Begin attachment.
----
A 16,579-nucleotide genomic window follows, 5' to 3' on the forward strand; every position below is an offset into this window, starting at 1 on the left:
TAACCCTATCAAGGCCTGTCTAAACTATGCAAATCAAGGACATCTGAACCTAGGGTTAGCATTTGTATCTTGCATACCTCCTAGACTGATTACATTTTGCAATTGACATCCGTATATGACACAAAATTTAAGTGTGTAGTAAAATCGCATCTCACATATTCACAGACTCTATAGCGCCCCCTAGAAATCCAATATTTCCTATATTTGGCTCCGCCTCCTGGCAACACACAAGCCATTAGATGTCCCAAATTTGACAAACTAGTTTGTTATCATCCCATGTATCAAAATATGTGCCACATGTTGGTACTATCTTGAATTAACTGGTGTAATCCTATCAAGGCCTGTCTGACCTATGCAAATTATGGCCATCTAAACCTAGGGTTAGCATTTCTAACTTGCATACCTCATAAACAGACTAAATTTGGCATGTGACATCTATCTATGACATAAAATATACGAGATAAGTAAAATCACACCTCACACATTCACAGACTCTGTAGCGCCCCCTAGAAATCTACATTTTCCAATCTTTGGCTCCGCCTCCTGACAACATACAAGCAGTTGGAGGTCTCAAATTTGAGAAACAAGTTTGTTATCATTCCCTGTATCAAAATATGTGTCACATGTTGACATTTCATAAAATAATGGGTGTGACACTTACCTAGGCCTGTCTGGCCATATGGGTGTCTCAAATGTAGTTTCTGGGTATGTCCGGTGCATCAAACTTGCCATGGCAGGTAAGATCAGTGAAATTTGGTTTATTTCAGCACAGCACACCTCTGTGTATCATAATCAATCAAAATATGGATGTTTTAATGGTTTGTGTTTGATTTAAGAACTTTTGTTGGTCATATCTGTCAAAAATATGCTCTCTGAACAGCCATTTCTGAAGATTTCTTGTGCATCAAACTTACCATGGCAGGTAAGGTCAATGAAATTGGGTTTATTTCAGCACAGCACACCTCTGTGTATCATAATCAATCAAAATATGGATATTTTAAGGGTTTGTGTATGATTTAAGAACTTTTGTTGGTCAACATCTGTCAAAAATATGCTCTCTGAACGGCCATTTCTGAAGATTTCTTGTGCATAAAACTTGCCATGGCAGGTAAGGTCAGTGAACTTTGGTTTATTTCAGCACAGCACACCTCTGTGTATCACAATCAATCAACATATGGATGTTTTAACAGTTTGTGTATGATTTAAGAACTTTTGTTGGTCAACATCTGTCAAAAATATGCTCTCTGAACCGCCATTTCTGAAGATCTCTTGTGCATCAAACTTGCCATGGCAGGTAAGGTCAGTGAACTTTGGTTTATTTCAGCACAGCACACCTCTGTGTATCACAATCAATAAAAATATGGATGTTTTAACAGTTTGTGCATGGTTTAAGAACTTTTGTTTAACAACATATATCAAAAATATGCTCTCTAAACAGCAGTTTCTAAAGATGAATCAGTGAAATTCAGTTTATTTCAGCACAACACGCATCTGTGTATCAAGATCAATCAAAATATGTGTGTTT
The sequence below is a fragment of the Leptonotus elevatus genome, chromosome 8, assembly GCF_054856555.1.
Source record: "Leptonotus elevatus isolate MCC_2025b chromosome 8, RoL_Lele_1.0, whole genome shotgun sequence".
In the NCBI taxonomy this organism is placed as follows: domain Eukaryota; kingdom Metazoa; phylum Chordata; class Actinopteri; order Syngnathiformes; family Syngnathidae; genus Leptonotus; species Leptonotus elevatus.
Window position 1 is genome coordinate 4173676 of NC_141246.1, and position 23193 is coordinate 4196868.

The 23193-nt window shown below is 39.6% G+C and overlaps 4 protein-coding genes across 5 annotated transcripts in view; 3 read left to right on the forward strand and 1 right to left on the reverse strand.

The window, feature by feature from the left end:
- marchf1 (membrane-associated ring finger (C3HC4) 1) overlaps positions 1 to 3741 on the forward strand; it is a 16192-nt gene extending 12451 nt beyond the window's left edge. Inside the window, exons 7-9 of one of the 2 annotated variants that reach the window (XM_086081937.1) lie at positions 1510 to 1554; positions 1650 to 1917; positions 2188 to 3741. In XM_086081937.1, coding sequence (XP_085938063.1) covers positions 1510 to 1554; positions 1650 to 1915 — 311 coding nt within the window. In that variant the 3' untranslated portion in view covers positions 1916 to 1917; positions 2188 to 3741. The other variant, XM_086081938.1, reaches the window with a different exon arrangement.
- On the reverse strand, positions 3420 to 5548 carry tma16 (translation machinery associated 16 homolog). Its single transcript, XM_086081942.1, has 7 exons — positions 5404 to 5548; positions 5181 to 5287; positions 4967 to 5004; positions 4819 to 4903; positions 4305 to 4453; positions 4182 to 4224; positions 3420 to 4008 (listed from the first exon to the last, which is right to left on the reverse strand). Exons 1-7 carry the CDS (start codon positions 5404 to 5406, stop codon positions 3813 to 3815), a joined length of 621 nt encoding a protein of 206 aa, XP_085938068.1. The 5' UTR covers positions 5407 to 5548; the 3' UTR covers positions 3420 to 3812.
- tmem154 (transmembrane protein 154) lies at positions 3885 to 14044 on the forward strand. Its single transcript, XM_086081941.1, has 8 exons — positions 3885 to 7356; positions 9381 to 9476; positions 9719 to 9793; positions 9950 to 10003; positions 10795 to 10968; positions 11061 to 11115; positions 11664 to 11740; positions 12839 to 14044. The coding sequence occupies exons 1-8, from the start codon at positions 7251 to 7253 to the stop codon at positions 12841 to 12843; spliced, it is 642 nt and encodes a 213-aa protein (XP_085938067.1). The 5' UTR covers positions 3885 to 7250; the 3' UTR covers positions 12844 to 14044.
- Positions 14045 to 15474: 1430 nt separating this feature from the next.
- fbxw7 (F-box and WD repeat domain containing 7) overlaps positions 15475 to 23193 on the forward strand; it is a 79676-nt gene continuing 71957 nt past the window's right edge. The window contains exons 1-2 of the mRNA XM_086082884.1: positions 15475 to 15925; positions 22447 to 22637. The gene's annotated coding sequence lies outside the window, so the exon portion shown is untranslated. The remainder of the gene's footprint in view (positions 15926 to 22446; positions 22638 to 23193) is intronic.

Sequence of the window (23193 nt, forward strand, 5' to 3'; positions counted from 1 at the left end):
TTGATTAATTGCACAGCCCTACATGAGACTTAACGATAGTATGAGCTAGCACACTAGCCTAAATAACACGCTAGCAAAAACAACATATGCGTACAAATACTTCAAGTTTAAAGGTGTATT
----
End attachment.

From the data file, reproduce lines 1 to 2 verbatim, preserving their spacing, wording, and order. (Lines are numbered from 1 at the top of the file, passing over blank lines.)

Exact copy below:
A 16,579-nucleotide genomic window follows, 5' to 3' on the forward strand; every position below is an offset into this window, starting at 1 on the left:
TAACCCTATCAAGGCCTGTCTAAACTATGCAAATCAAGGACATCTGAACCTAGGGTTAGCATTTGTATCTTGCATACCTCCTAGACTGATTACATTTTGCAATTGACATCCGTATATGACACAAAATTTAAGTGTGTAGTAAAATCGCATCTCACATATTCACAGACTCTATAGCGCCCCCTAGAAATCCAATATTTCCTATATTTGGCTCCGCCTCCTGGCAACACACAAGCCATTAGATGTCCCAAATTTGACAAACTAGTTTGTTATCATCCCATGTATCAAAATATGTGCCACATGTTGGTACTATCTTGAATTAACTGGTGTAATCCTATCAAGGCCTGTCTGACCTATGCAAATTATGGCCATCTAAACCTAGGGTTAGCATTTCTAACTTGCATACCTCATAAACAGACTAAATTTGGCATGTGACATCTATCTATGACATAAAATATACGAGATAAGTAAAATCACACCTCACACATTCACAGACTCTGTAGCGCCCCCTAGAAATCTACATTTTCCAATCTTTGGCTCCGCCTCCTGACAACATACAAGCAGTTGGAGGTCTCAAATTTGAGAAACAAGTTTGTTATCATTCCCTGTATCAAAATATGTGTCACATGTTGACATTTCATAAAATAATGGGTGTGACACTTACCTAGGCCTGTCTGGCCATATGGGTGTCTCAAATGTAGTTTCTGGGTATGTCCGGTGCATCAAACTTGCCATGGCAGGTAAGATCAGTGAAATTTGGTTTATTTCAGCACAGCACACCTCTGTGTATCATAATCAATCAAAATATGGATGTTTTAATGGTTTGTGTTTGATTTAAGAACTTTTGTTGGTCATATCTGTCAAAAATATGCTCTCTGAACAGCCATTTCTGAAGATTTCTTGTGCATCAAACTTACCATGGCAGGTAAGGTCAATGAAATTGGGTTTATTTCAGCACAGCACACCTCTGTGTATCATAATCAATCAAAATATGGATATTTTAAGGGTTTGTGTATGATTTAAGAACTTTTGTTGGTCAACATCTGTCAAAAATATGCTCTCTGAACGGCCATTTCTGAAGATTTCTTGTGCATAAAACTTGCCATGGCAGGTAAGGTCAGTGAACTTTGGTTTATTTCAGCACAGCACACCTCTGTGTATCACAATCAATCAACATATGGATGTTTTAACAGTTTGTGTATGATTTAAGAACTTTTGTTGGTCAACATCTGTCAAAAATATGCTCTCTGAACCGCCATTTCTGAAGATCTCTTGTGCATCAAACTTGCCATGGCAGGTAAGGTCAGTGAACTTTGGTTTATTTCAGCACAGCACACCTCTGTGTATCACAATCAATAAAAATATGGATGTTTTAACAGTTTGTGCATGGTTTAAGAACTTTTGTTTAACAACATATATCAAAAATATGCTCTCTAAACAGCAGTTTCTAAAGATGAATCAGTGAAATTCAGTTTATTTCAGCACAACACGCATCTGTGTATCAAGATCAATCAAAATATGTGTGTTT